United States District Court, E.D. Pennsylvania
For NCMIC INSURANCE COMPANY, Plaintiff: ROBERT W. JOZWIK, LEAD ATTORNEY, MARSHALL DENNEHEY WARNER COLEMAN & GOGGIN, PHILADELPHIA, PA.
For CHRISTOPHER V. WALCOTT DC, Defendant: MICHAEL J. ENGLE, LEAD ATTORNEY, GREENBLATT PIERCE ENGLE FUNT FLORES, PHILADELPHIA, PA.
For NANNETTE BIEBER, Defendant: DAVID COLLIN WILLIAMS, MICHAEL A. TRUNK, KLINE & SPECTER, P.C., PHILADELPHIA, PA.
CYNTHIA M. RUFE, J.
NCMIC Insurance Company issued a professional liability policy to Named Insured, Defendant Dr. Walcott, a chiropractor, for the period of March 19, 2011 to March 19, 2012. A female patient (" the Patient" ) sued Dr. Walcott and two related entities in state court alleging sexual assault, based on an incident that occurred on July 30, 2011 (the " Underlying Action" ). When the Underlying Action was filed, Dr. Walcott provided a copy of the Underlying Complaint to NCMIC and requested defense and indemnification. NCMIC agreed to defend Dr. Walcott, subject to a reservation of rights, and then filed this suit, seeking a declaratory judgment that it was not obligated to defend or indemnify Dr. Walcott under the policy. Presently before the Court is NCMIC's Motion for Judgment on the Pleadings.
II. Standard of Review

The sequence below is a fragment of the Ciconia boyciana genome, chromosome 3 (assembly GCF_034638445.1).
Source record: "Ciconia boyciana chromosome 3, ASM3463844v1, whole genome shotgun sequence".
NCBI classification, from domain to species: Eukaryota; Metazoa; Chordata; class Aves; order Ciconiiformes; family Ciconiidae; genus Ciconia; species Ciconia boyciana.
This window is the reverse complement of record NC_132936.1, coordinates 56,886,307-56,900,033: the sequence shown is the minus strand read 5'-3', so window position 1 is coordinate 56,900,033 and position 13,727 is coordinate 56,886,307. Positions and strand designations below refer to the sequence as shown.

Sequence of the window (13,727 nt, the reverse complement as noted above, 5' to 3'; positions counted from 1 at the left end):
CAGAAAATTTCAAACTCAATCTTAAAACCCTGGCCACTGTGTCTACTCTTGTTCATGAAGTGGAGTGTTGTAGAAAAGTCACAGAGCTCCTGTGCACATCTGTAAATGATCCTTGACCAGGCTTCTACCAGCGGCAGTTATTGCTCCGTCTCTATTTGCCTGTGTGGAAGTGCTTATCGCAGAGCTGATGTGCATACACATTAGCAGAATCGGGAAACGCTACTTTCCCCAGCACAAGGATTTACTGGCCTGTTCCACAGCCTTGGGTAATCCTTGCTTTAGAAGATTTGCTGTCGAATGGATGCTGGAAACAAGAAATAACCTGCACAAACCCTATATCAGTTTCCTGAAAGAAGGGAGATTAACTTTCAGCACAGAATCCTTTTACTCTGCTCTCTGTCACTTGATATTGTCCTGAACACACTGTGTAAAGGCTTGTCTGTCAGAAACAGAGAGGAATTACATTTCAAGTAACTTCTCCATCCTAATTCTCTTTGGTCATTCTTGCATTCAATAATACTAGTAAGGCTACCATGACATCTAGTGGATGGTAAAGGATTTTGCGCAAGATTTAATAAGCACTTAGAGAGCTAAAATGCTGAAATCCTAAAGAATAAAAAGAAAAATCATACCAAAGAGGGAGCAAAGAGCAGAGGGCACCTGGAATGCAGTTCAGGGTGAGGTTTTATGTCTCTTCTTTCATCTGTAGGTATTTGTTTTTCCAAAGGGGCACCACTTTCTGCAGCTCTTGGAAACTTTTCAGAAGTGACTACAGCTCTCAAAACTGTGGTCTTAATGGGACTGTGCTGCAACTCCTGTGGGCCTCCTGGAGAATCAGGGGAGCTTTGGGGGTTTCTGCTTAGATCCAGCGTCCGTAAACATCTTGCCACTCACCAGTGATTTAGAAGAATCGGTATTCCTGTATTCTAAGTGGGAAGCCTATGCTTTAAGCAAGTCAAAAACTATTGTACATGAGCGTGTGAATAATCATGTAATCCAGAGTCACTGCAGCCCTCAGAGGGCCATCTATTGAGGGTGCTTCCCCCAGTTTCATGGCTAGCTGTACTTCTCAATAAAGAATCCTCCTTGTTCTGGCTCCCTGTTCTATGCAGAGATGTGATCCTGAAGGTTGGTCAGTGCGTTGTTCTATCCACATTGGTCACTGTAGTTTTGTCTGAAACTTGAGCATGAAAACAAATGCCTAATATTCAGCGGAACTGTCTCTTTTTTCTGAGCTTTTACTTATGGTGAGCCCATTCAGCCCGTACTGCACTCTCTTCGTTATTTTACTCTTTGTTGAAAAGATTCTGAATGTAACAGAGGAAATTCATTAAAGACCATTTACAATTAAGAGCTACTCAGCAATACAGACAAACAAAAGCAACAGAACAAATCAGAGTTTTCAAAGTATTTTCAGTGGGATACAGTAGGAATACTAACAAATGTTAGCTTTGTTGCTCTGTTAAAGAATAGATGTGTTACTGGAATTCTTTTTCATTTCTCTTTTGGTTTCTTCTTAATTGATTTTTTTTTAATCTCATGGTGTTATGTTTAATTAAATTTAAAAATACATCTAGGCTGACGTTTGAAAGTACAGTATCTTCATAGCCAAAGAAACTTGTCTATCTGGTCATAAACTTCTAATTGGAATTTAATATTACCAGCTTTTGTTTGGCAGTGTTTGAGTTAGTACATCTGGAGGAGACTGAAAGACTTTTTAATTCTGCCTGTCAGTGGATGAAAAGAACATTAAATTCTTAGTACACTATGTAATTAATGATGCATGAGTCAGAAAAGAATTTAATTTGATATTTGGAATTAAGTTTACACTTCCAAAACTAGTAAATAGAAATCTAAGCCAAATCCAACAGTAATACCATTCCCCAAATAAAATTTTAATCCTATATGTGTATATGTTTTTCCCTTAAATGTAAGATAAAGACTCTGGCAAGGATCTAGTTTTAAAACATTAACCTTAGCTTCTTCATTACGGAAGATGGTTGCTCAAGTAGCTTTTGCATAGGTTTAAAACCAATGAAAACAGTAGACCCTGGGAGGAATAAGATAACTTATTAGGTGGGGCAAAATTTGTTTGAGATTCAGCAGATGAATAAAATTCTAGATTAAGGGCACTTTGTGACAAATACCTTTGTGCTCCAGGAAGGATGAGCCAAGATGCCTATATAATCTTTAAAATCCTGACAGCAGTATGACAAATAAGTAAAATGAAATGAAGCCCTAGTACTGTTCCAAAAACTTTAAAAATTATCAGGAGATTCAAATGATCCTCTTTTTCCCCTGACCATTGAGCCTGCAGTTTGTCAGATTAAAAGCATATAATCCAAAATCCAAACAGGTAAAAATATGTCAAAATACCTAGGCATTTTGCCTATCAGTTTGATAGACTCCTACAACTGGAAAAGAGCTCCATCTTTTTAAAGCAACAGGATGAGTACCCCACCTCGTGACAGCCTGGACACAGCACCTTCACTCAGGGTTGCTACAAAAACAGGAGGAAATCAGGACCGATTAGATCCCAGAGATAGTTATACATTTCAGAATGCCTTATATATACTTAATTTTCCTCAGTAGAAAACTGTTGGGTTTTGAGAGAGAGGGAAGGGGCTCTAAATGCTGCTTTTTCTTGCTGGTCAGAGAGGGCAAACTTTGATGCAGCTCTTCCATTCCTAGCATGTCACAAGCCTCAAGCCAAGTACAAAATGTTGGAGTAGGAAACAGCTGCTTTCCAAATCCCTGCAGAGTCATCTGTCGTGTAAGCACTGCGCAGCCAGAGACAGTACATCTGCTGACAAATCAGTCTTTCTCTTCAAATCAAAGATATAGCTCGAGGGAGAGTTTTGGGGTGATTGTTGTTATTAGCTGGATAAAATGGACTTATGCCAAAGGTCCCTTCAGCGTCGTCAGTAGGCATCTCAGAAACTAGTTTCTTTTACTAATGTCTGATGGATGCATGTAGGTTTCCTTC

A court may only grant a Motion for Judgment on the Pleadings, pursuant to Federal Rule of Civil Procedure 12(c), " if, on the basis of the pleadings, the movant is entitled to judgment as a matter of law."  A judgment as a matter of law is appropriate only " when no material issue of fact exists. . . ."  When deciding a Rule 12(c) motion, a court is allowed to consider " the pleadings and attached exhibits, undisputedly authentic documents attached to the motion for judgment on the pleadings if plaintiffs' claims are based on the documents, and matters of public record" in making its decision. For the purposes of this motion, the Court will consider the pleadings, the relevant insurance policy and its supplemental endorsements, and the complaint filed in the Underlying Action.
NCMIC argues both that it has no duty to defend Dr. Walcott in the underlying lawsuit and that it has no duty to indemnify him, pointing to several exclusions of coverage in the relevant policy.
The cause of action asserted in an underlying complaint is neither dispositive nor determinative of whether a particular incident falls under a policy's coverage. " Instead it is necessary to look at the factual allegations contained in the [underlying] complaint," and at the scope of
the policy terms, to make a determination of ...